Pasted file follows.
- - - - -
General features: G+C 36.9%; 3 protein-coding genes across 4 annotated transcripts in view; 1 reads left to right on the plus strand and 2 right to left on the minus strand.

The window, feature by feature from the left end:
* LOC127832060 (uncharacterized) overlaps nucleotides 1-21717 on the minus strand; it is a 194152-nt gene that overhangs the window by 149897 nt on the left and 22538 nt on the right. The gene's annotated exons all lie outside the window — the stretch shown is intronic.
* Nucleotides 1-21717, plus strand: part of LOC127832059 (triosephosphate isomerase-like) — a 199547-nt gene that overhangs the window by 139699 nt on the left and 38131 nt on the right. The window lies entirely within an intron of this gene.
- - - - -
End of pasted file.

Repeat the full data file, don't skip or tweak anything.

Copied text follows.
General features: G+C 36.9%; 3 protein-coding genes across 4 annotated transcripts in view; 1 reads left to right on the plus strand and 2 right to left on the minus strand.

The window, feature by feature from the left end:
* LOC127832060 (uncharacterized) overlaps nucleotides 1-21717 on the minus strand; it is a 194152-nt gene that overhangs the window by 149897 nt on the left and 22538 nt on the right. The gene's annotated exons all lie outside the window — the stretch shown is intronic.
* Nucleotides 1-21717, plus strand: part of LOC127832059 (triosephosphate isomerase-like) — a 199547-nt gene that overhangs the window by 139699 nt on the left and 38131 nt on the right. The window lies entirely within an intron of this gene.